Quite often I want to form dense block diagonal matrices from a few dense matrices. Is there an easy way to do this? There is blockdiag for sparse matrices:

help?> blockdiag
search: blockdiag
blockdiag(A...)
Concatenate matrices block-diagonally. Currently only implemented for sparse matrices.

Is there some reason that this hasn’t been implemented for dense matrices or is there some other way to achieve this? (preferably without using additional packages)

blockdiag only accepts sparse matrices as inputs. Converting the dense matrices to sparse matrices and then converting the result to a dense matrix seems inefficient and inconvenient.

julia> v = [rand(2,2), rand(3,3)];
julia> @benchmark BlockDiagonal(v)
BenchmarkTools.Trial:
memory estimate: 16 bytes
allocs estimate: 1
--------------
minimum time: 84.702 ns (0.00% GC)
median time: 91.884 ns (0.00% GC)
mean time: 110.563 ns (7.64% GC)
maximum time: 56.262 μs (99.83% GC)
--------------
samples: 10000
evals/sample: 961
julia> @benchmark begin
Matrix(blockdiag(sparse.(v)...))
end
BenchmarkTools.Trial:
memory estimate: 2.66 KiB
allocs estimate: 26
--------------
minimum time: 5.117 μs (0.00% GC)
median time: 6.183 μs (0.00% GC)
mean time: 7.641 μs (17.00% GC)
maximum time: 7.730 ms (99.83% GC)
--------------
samples: 10000
evals/sample: 6

Conclusion: creating the block diagonal matrix using package BlockDiagonals with method BlockDiagonal is roughly 60 times faster than converting between dense and sparse matrices – for this simple case.

If I convert the BlockDiagonal matrix to a regular Matrix, most of the advantage is lost:

Conclusion: matrix-vector multiplication when the matrix is BlockDiagonal is 3 times slower than when the matrix is a regular Matrix – for this simple example.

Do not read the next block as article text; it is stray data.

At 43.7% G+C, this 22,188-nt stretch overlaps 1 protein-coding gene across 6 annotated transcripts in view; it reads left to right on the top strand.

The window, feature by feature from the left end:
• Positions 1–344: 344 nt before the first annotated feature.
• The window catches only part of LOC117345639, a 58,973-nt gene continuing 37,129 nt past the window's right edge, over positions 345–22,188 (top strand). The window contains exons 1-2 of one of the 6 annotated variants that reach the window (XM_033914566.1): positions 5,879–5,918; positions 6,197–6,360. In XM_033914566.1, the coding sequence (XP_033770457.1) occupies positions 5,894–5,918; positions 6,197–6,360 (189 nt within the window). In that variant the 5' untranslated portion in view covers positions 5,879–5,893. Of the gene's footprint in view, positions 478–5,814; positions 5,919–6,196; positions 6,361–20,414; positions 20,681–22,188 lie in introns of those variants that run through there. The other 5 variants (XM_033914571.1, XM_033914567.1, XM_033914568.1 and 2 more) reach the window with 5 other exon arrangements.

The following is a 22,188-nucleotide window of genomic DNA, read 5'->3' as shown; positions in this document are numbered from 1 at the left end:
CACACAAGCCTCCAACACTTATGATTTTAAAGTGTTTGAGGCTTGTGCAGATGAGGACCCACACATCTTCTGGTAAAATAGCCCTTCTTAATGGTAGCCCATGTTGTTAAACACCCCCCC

You benchmarked with nonconst globals.
That will not give realistic results.
You need to either make them const or interpolate them into the benchmark expression.

also thats a pretty small matrix, its not surprising to see dense matrix multiplcation work better.
StaticArrays would likely be even faster still at that size.

Making functions of the various operations didn’t change much. Using BlockDiagonal to create the matrix with v = [rand(2,2), rand(3,3)] was ca. 50-60 times faster than if I created a sparse matrix, created the block diagonal, and converted back to dense matrix.

With v = [rand(200,200), rand(300,300)] instead, using BlockDiagonal was some 1e5 faster. Probably because the wrapping of sparse, blockdiagonal, and Matrix function creates temporary arrays. So I’d need to be more careful for a fair comparison. On the other hand, using BlockDiagonal is extremely simple, and seems to be well optimized.

Wrt. multiplying a matrix of type BlockDiagonal with a dense vector, this was some 3 times slower for the small matrix (5,5) compared to multiplying a dense matrix with a dense vector. However, for the large matrix (500,500), the computational times were relatively similar.

Hmm, BlockDiagonals seems great for exploiting the structure of block diagonal matrices, but I am simply looking for a convenient way of forming a (dense, relatively small) block diagonal matrix. I was hoping this could be done without using yet another package. It seems like a quite common thing to do (at least for me) and that it would be nice if there was a function for this in Base? In particular since there is the corresponding function for sparse matrices.

Julia, like TeX, is a language in which packages are the standard way to get functionality.
It’s largely a historical artifact that sparse matrixes have a standard library.

@tobydriscoll, nice, yes it was something like that I was looking for, that looks as good as it gets without a dedicated method.

Actually stumbled upon a dedicated method. It seems to be a bit faster

julia> blocks = [ rand(i,i) for i in 1:3 ];
julia> @btime ControlSystems.blockdiag(blocks...)
275.169 ns (3 allocations: 592 bytes)
julia> @btime cat(blocks...,dims=(1,2))
9.080 μs (52 allocations: 2.31 KiB)

blockdiag is quite analogous to LinearAlgebra.diagm which is also a convenience function for creating dense matrices, so LinearAlgebra would be the appropriate place. But I take it that there are not so many others that have found a need for this.